Cover Image: The Patron Saint of Pregnant Girls

The Patron Saint of Pregnant Girls

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Member Reviews

"The Patron Saint of Pregnant Girls" by Ursula Hegi is a well-written and thought-provoking novel that explores complex themes of identity, family, and religion. The story follows a young girl named Toni, who is sent to live in a Catholic home for unwed mothers after becoming pregnant. Through Toni's experiences, the reader is taken on a journey of self-discovery and the search for acceptance and love.

Hegi's writing style is both lyrical and engaging, capturing the essence of the time and place in which the story takes place. The characters are well-developed and multi-dimensional, adding depth and nuance to the narrative.

The themes of motherhood, shame, and forgiveness are explored with sensitivity and nuance, creating a powerful story that is both touching and thought-provoking. "The Patron Saint of Pregnant Girls" is a compelling and thought-provoking novel that is well worth the read.
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A captivating story of families intertwined by tragedy and rebirth. I love the plot twists and the character development, and a dynamic storyline. I highly recommend this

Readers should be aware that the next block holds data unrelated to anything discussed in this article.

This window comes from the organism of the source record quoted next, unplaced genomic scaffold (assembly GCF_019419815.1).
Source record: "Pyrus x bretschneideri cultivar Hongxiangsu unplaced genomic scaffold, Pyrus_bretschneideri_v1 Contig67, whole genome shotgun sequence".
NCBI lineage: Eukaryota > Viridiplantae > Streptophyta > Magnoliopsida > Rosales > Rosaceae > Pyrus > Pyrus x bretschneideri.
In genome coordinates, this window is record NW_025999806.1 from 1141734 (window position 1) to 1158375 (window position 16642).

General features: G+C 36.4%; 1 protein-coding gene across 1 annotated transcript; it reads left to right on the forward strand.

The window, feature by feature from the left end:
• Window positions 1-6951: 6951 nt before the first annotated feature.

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I liked bits and pieces of this one, but overall, it was not my favorite read. The writing was beautiful, but the plot was disjointed and hard to keep straight for me.
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Thanks to NetGalley and Flatiron Books for the chance to read and review this book. Published August 18, 2020.

This review is very easy...

The beginning....Gibberish!


The ending.... Gibberish!

I had so expected to like this book. I usually love all circus - especially historical circus stories. Maybe had I read the print edition it would have made sense - but listening to the audio - gibberish! It started with about 10 characters in the first 15 min and the narrator just seemed to ramble on without even taking a breath. Personally I could not even settle characters in mind before she rattled on a few more. Being truthful this book became just noise in the background for me. I had hoped to like it, but certainly did not. Gibberish!
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The Patron Saint of Pregnant Girls follows a series of core characters through the years after a massive flood has killed 3 children. There is a lot more to this story but that is the gist.